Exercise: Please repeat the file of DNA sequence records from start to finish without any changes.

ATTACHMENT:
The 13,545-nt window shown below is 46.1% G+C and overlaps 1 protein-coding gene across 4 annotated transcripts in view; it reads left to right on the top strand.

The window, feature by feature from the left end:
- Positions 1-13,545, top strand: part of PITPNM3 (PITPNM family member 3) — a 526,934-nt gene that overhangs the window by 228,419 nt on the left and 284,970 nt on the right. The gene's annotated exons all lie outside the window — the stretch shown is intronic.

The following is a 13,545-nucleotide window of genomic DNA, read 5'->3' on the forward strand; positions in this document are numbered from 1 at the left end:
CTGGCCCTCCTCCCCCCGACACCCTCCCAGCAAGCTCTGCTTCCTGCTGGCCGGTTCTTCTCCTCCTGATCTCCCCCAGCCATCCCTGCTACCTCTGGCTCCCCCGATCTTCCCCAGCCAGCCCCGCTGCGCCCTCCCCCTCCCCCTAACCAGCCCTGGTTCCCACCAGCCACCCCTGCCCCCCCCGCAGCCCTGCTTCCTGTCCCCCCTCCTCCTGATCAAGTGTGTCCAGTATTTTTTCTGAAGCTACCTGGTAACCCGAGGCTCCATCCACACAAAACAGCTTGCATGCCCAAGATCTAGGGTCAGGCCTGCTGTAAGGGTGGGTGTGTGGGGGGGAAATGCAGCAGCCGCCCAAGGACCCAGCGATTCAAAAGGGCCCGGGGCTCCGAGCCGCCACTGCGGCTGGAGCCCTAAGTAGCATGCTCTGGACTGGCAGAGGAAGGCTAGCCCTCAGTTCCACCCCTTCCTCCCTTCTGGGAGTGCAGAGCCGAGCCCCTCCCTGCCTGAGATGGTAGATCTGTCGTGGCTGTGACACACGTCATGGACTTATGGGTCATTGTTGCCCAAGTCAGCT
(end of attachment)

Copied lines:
The 13,545-nt window shown below is 46.1% G+C and overlaps 1 protein-coding gene across 4 annotated transcripts in view; it reads left to right on the top strand.

The window, feature by feature from the left end:
- Positions 1-13,545, top strand: part of PITPNM3 (PITPNM family member 3) — a 526,934-nt gene that overhangs the window by 228,419 nt on the left and 284,970 nt on the right. The gene's annotated exons all lie outside the window — the stretch shown is intronic.

The following is a 13,545-nucleotide window of genomic DNA, read 5'->3' on the forward strand; positions in this document are numbered from 1 at the left end:
CTGGCCCTCCTCCCCCCGACACCCTCCCAGCAAGCTCTGCTTCCTGCTGGCCGGTTCTTCTCCTCCTGATCTCCCCCAGCCATCCCTGCTACCTCTGGCTCCCCCGATCTTCCCCAGCCAGCCCCGCTGCGCCCTCCCCCTCCCCCTAACCAGCCCTGGTTCCCACCAGCCACCCCTGCCCCCCCCGCAGCCCTGCTTCCTGTCCCCCCTCCTCCTGATCAAGTGTGTCCAGTATTTTTTCTGAAGCTACCTGGTAACCCGAGGCTCCATCCACACAAAACAGCTTGCATGCCCAAGATCTAGGGTCAGGCCTGCTGTAAGGGTGGGTGTGTGGGGGGGAAATGCAGCAGCCGCCCAAGGACCCAGCGATTCAAAAGGGCCCGGGGCTCCGAGCCGCCACTGCGGCTGGAGCCCTAAGTAGCATGCTCTGGACTGGCAGAGGAAGGCTAGCCCTCAGTTCCACCCCTTCCTCCCTTCTGGGAGTGCAGAGCCGAGCCCCTCCCTGCCTGAGATGGTAGATCTGTCGTGGCTGTGACACACGTCATGGACTTATGGGTCATTGTTGCCCAAGTCAGCT